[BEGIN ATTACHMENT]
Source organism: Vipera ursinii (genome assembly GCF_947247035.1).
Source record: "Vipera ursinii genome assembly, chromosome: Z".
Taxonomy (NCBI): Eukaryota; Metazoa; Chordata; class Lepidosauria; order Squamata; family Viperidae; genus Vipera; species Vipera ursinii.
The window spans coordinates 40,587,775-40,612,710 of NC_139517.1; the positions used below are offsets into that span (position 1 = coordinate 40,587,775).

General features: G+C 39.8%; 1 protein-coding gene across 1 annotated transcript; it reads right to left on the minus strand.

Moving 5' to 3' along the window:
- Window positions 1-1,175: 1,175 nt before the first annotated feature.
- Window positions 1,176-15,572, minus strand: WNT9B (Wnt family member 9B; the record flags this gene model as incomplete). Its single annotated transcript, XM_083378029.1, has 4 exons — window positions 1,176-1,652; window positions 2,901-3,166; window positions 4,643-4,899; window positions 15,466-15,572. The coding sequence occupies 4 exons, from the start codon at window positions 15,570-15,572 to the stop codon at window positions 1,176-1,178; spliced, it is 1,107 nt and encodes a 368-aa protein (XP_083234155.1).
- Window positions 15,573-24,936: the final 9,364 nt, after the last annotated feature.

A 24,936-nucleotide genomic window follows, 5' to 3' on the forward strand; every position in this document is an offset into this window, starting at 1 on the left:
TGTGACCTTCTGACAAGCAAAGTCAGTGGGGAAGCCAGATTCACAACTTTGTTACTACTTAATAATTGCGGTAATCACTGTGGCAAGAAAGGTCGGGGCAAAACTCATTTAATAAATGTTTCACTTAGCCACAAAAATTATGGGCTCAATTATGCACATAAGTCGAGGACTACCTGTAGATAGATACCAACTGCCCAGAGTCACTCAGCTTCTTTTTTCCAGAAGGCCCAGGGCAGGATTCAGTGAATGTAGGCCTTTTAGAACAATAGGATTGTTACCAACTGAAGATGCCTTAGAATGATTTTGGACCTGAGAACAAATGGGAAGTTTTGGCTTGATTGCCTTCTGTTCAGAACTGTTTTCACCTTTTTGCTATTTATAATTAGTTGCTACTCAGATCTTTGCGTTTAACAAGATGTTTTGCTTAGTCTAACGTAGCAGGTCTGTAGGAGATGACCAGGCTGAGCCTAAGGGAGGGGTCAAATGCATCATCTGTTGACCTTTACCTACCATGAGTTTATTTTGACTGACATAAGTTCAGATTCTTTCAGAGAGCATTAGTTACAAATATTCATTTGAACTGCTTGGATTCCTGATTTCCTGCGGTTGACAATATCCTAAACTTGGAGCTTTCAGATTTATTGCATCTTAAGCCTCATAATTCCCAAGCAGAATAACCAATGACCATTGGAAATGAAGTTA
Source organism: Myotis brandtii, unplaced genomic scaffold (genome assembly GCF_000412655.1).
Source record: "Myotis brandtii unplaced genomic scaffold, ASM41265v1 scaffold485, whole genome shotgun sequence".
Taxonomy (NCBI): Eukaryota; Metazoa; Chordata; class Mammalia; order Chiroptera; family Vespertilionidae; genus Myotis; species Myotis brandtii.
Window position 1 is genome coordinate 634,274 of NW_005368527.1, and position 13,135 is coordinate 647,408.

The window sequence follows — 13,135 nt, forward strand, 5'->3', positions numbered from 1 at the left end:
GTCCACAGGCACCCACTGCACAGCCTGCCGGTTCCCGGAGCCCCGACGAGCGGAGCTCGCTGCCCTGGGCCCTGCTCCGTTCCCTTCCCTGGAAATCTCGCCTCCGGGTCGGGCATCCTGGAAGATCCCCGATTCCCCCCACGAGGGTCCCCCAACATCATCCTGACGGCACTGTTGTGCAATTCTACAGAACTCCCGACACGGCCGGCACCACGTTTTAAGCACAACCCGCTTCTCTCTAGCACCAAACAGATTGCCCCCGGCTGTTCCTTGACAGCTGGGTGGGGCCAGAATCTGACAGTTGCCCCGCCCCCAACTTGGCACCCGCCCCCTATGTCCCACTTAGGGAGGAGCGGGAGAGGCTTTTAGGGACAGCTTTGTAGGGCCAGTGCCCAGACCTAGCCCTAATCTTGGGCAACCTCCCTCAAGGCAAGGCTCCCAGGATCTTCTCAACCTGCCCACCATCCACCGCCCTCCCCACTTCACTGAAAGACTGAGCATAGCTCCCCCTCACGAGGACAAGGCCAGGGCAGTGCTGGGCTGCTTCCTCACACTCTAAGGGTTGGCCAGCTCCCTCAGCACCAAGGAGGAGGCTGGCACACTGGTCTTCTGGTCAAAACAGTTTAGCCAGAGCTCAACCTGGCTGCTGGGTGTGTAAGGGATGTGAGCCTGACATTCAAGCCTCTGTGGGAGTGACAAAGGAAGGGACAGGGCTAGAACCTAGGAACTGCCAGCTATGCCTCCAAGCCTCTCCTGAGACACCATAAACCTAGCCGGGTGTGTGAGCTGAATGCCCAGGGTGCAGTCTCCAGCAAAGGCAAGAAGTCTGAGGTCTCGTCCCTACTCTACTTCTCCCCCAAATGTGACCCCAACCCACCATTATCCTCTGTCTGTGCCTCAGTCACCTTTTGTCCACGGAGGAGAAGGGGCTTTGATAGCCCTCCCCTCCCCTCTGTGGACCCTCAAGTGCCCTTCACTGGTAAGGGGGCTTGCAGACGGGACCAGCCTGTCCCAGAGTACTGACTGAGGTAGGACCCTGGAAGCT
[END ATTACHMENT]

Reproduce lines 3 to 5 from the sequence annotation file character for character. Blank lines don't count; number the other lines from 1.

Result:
Taxonomy (NCBI): Eukaryota; Metazoa; Chordata; class Lepidosauria; order Squamata; family Viperidae; genus Vipera; species Vipera ursinii.
The window spans coordinates 40,587,775-40,612,710 of NC_139517.1; the positions used below are offsets into that span (position 1 = coordinate 40,587,775).

General features: G+C 39.8%; 1 protein-coding gene across 1 annotated transcript; it reads right to left on the minus strand.